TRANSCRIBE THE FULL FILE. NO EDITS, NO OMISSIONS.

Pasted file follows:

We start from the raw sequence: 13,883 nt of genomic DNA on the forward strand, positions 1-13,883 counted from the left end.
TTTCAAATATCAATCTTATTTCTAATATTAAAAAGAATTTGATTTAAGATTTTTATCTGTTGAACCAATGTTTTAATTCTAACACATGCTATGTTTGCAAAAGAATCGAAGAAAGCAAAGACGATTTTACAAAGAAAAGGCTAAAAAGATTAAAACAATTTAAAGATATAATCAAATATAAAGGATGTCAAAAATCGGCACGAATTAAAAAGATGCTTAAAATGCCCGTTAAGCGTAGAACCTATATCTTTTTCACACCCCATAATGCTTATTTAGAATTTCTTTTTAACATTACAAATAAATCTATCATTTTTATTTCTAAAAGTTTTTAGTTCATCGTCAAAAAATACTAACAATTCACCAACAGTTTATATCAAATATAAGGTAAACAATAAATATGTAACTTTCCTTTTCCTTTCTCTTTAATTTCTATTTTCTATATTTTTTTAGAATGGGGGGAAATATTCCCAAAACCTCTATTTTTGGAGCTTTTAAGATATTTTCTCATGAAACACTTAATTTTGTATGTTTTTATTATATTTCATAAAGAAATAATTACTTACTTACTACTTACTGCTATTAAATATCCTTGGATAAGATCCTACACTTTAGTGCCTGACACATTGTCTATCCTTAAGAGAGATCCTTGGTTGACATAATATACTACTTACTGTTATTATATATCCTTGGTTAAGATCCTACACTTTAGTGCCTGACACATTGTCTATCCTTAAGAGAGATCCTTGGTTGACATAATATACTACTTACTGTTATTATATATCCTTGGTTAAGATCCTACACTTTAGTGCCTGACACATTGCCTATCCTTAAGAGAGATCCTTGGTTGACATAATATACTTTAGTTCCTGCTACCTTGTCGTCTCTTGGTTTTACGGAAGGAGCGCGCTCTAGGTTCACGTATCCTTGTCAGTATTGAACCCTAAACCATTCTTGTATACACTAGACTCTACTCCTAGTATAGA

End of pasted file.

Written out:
We start from the raw sequence: 13,883 nt of genomic DNA on the forward strand, positions 1-13,883 counted from the left end.
TTTCAAATATCAATCTTATTTCTAATATTAAAAAGAATTTGATTTAAGATTTTTATCTGTTGAACCAATGTTTTAATTCTAACACATGCTATGTTTGCAAAAGAATCGAAGAAAGCAAAGACGATTTTACAAAGAAAAGGCTAAAAAGATTAAAACAATTTAAAGATATAATCAAATATAAAGGATGTCAAAAATCGGCACGAATTAAAAAGATGCTTAAAATGCCCGTTAAGCGTAGAACCTATATCTTTTTCACACCCCATAATGCTTATTTAGAATTTCTTTTTAACATTACAAATAAATCTATCATTTTTATTTCTAAAAGTTTTTAGTTCATCGTCAAAAAATACTAACAATTCACCAACAGTTTATATCAAATATAAGGTAAACAATAAATATGTAACTTTCCTTTTCCTTTCTCTTTAATTTCTATTTTCTATATTTTTTTAGAATGGGGGGAAATATTCCCAAAACCTCTATTTTTGGAGCTTTTAAGATATTTTCTCATGAAACACTTAATTTTGTATGTTTTTATTATATTTCATAAAGAAATAATTACTTACTTACTACTTACTGCTATTAAATATCCTTGGATAAGATCCTACACTTTAGTGCCTGACACATTGTCTATCCTTAAGAGAGATCCTTGGTTGACATAATATACTACTTACTGTTATTATATATCCTTGGTTAAGATCCTACACTTTAGTGCCTGACACATTGTCTATCCTTAAGAGAGATCCTTGGTTGACATAATATACTACTTACTGTTATTATATATCCTTGGTTAAGATCCTACACTTTAGTGCCTGACACATTGCCTATCCTTAAGAGAGATCCTTGGTTGACATAATATACTTTAGTTCCTGCTACCTTGTCGTCTCTTGGTTTTACGGAAGGAGCGCGCTCTAGGTTCACGTATCCTTGTCAGTATTGAACCCTAAACCATTCTTGTATACACTAGACTCTACTCCTAGTATAGA